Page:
If they are too costly for you, then the Go 410 is a more affordable option that still uses similar ANC tech.

But, if that´s still too expensive, a pair of Apple Earpods are a cheaper alternative. They don´t have ANC tech, but they can still block external sounds by design. You can also use them to drown out the environment by listening to music more to your liking.

Their circular design means they don´t go deep into your ear canal, which makes them a bit more comfortable than their competition.

For those that prefer or don’t mind ear encasing headphones, the Sennheiser PXC 550 is pretty much built to block out most external noises, at a very steep price. If you have the money, you will be hard-pressed to find a better option.

But money isn´t infinite, and your budget is probably smaller than its price. If you are looking for headphones near the 100$ price range, the Bose Quiet Comfort 25 is another excellent alternative that does exactly what you expect. It is currently on sale, so go get it while it´s still, comparatively, cheap.

Going even cheaper, the COWIN E7is another good pair of headphones that cost around 50 $. They are a bit bulkier than the Bose, but nonetheless, they do a good job at blocking out sounds.

Finally, the Sonitum M35 is the cheaper alternative. While you might be able to find less expensive headphones out there, they will seldom come with the Active Noise Cancellation technology that the M35 provides, and that is essential in drowning out background noise.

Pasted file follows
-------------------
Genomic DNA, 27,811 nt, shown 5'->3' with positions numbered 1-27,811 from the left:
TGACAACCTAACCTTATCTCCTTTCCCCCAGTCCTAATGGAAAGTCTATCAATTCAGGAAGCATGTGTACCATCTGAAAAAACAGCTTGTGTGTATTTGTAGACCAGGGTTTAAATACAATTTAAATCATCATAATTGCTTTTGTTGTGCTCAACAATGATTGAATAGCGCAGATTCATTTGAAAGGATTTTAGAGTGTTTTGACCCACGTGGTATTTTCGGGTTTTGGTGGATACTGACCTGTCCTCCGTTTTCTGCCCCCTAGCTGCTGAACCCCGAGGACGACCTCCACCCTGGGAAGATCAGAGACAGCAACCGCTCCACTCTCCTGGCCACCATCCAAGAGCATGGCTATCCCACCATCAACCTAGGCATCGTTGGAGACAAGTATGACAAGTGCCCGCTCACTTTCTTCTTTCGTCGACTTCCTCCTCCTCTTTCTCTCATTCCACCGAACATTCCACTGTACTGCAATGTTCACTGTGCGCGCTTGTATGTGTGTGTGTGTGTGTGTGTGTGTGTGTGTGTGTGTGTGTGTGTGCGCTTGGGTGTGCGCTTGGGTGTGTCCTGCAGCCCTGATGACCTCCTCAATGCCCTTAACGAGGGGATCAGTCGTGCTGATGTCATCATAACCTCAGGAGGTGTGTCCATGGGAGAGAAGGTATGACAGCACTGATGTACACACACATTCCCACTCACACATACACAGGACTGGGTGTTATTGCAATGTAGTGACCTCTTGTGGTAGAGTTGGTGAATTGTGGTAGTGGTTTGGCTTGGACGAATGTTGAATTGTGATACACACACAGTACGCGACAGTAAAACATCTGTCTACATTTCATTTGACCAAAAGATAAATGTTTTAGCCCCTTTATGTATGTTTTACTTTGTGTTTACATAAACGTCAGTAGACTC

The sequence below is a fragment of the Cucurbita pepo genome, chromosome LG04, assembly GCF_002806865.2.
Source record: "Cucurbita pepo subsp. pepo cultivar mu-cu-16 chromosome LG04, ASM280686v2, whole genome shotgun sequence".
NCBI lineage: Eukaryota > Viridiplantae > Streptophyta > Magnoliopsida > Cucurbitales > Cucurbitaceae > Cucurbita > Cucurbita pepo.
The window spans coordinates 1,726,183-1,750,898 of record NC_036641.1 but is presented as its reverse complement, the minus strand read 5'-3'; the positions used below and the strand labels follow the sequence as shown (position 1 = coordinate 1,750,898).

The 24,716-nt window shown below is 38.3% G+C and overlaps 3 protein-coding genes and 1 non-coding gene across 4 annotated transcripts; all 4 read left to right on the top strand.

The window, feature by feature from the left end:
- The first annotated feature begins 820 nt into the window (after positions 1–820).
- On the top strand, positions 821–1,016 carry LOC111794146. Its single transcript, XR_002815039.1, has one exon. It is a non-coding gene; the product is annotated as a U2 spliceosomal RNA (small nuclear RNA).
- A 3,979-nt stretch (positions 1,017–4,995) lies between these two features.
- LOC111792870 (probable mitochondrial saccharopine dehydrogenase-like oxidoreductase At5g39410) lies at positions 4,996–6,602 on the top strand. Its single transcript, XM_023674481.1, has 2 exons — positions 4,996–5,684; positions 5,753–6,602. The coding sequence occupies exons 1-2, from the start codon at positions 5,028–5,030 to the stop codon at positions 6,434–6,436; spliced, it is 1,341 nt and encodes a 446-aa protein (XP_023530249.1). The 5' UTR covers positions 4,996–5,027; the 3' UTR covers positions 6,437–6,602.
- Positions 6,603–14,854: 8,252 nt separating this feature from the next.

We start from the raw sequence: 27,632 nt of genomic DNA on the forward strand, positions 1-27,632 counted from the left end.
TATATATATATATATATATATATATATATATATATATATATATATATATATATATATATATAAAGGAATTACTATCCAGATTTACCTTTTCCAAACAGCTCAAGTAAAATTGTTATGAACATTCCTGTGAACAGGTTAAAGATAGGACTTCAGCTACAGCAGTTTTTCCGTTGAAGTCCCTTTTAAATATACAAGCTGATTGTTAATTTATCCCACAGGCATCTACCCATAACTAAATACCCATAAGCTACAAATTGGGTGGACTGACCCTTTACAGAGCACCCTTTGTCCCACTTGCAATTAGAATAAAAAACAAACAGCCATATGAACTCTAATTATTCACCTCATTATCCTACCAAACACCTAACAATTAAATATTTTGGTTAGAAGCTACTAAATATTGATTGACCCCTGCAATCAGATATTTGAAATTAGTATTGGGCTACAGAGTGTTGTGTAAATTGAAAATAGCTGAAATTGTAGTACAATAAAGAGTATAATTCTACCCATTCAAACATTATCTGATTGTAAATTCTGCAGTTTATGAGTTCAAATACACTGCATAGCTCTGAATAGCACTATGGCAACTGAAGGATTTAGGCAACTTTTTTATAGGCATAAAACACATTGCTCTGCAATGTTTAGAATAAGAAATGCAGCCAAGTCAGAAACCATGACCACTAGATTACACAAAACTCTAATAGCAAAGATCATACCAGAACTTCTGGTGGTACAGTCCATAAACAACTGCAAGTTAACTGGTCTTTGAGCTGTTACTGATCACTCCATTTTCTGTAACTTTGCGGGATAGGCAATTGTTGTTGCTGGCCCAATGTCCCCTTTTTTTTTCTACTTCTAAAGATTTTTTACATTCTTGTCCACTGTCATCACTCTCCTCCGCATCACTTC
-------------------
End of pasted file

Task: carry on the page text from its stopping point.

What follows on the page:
And there you go, these are my picks at good headphones, earplugs and ear mufflers for people on the autism spectrum. They each do a pretty good job at blocking out sounds, which one is the best for you is up to your personal preferences and budget.

Let me know what you think. If you agree or disagree with my choices, or if know another good pick to add to the chart.

This flowchart lets you find a headphone that is good at blocking out external noises, but if you are looking for more gaming-oriented headsets, we have a list of them here. And don’t forget to join our mailing list if you want us to notify you when one of these headphones go on sale.